'Cut back on booze and increase exercise' says NHS Lincolnshire Clinical Commissioning Group
The NHS Lincolnshire Clinical Commissioning Group (CCG) is calling on people to make their wellbeing the top priority in 2021.
Cutting back on alcohol, exercising, healthy eating and stopping smoking are key focuses of the CCG's campaign.
It is encouraging people to take a break from alcohol for 'Dry January'.
A CCG spokesperson said: "Alcohol is the leading cause of preventable ill health and death in 15- to 49-year-olds and is a factor in more than 60 medical conditions, including liver disease, a number of cancers and depression.
"Cutting the amount of alcohol you consume is a good start and a whole month off alcohol is really good for your health. It boosts your energy levels and improves your sleep, but it also gives you a sense of achievement and can save you money, too."
Physical activity is proven to lower the risk of coronary heart disease, stroke and type two diabetes.
The CCG is urging people to aim to achieve at least 150 minutes of physical activity over a week through a variety of activities.
Stopping smoking is another key way to boost health as half of all long-term smokers die early from smoking-related diseases, including heart disease, lung cancer and chronic bronchitis.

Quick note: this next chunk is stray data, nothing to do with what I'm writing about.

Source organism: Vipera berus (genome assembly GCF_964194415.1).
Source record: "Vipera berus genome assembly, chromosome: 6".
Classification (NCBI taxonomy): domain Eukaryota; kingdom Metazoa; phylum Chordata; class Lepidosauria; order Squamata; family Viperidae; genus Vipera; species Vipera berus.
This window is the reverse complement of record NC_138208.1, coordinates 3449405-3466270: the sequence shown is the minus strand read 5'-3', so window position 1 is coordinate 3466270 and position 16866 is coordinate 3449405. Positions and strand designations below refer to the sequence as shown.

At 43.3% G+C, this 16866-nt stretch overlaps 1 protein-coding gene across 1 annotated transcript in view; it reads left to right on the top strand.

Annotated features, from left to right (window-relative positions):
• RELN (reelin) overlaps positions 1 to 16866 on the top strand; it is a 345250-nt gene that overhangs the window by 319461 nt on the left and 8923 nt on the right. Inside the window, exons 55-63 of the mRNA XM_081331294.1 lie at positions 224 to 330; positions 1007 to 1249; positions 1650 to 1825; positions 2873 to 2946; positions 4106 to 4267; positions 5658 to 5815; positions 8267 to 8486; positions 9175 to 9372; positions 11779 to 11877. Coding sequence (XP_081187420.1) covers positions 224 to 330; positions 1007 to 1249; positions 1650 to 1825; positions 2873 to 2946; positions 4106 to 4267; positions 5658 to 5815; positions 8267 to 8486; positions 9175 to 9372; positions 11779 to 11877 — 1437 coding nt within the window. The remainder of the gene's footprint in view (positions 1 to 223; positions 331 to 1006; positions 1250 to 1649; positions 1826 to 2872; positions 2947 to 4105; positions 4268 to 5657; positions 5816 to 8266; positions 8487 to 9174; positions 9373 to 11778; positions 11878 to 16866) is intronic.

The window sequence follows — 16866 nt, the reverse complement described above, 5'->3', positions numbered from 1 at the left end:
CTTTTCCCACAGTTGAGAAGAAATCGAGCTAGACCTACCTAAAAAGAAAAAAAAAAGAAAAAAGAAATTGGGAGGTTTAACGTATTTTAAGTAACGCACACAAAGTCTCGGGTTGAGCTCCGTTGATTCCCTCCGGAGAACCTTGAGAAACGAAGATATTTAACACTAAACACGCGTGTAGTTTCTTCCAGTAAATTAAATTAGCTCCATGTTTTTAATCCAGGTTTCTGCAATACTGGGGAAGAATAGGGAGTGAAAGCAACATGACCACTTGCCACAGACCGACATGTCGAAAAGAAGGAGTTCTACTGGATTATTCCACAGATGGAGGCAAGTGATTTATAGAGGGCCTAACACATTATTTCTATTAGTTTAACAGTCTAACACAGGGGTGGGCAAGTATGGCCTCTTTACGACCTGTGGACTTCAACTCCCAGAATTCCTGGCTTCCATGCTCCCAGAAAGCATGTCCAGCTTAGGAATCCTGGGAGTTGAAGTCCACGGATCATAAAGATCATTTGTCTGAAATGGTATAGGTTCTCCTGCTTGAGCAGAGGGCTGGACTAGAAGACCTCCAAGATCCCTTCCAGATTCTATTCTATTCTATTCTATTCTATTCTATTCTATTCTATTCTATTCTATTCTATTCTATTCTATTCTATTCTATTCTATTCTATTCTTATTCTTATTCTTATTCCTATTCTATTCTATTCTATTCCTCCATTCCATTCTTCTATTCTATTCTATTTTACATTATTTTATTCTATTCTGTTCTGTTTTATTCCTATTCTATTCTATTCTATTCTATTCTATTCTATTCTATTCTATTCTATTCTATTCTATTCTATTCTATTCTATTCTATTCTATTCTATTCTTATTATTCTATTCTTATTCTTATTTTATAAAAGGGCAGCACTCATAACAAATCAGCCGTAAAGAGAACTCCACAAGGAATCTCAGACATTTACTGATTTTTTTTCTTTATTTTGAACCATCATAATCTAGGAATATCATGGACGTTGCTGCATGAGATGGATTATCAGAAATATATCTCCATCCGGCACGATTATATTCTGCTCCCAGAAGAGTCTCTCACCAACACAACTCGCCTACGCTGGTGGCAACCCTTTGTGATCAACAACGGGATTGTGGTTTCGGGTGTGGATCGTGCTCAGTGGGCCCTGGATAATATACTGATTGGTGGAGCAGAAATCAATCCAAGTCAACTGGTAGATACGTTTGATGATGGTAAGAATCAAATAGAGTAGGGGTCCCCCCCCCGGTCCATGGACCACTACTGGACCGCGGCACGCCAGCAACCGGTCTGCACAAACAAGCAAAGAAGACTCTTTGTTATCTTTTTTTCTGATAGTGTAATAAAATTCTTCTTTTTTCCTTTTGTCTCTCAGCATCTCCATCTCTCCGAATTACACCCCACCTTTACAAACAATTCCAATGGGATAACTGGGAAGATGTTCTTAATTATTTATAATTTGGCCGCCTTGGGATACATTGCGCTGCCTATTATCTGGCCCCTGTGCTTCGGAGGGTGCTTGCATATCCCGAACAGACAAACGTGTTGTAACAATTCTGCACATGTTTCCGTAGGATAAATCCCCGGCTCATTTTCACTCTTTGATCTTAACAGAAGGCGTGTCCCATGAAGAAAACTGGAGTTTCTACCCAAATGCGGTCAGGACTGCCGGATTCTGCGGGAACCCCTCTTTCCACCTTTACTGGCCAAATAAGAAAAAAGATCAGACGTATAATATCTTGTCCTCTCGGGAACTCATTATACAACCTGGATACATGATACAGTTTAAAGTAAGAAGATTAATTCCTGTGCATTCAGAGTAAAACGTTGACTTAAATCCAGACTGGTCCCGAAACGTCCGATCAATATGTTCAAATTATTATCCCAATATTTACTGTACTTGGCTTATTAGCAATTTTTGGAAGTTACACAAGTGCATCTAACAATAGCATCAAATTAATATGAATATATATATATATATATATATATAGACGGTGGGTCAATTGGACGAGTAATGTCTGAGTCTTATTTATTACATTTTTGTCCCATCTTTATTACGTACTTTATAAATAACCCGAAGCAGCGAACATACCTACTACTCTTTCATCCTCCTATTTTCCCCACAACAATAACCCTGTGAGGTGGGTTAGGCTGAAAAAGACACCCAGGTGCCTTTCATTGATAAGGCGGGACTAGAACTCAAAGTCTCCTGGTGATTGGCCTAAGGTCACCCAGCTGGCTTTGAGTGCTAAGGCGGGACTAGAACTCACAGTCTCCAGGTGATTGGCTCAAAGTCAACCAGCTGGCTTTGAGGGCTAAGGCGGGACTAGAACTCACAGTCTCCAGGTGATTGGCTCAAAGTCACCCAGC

The spokesperson said: "Stopping smoking is the single best thing you can do for your health and there is help available from your local NHS so you can quit smoking for good.
"Your GP practice will be able to provide information about your local NHS Stop Smoking Service. Alternatively you can visit the NHS Smokefree website, or call the Smokefree National Helpline to speak to a trained adviser on 0300 123 1044."
Heart disease and type two diabetes are also linked to eating too much sugar.
"Cut down on sugary fizzy drinks by substituting them for water, lower-fat milks, or sugar-free, diet and no added sugar drinks," said the CCG spokesperson.
"Swap a bowl of sugary breakfast cereal for plain cereals such as porridge oats which contain vitamins, minerals and fibre.
"Some packaging uses a colour-coded system that makes it easy to choose foods that are lower in sugar, salt and fat. Look for more ‘greens’ and ‘ambers’ and fewer ‘reds’ in your shopping basket."
For advice on eating better, visit www.nhs.uk/live-well/eat-well/healthy-food-swaps
To sign up for Dry January and register for tips and tools to make the most of the month, visit www.dryjanuary.org.uk
More information about drinking less is also available on www.nhs.uk